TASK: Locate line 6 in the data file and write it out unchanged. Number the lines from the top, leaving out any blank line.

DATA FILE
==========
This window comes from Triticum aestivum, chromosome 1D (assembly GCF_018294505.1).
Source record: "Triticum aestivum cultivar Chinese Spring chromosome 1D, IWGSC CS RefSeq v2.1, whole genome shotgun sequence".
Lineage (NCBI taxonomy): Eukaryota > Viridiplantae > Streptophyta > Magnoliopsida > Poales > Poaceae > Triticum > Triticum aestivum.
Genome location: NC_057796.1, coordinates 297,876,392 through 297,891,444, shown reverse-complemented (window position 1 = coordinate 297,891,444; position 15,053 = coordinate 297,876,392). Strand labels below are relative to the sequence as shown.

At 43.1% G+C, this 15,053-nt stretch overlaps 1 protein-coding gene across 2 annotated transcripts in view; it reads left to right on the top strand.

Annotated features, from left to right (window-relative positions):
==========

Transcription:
Annotated features, from left to right (window-relative positions):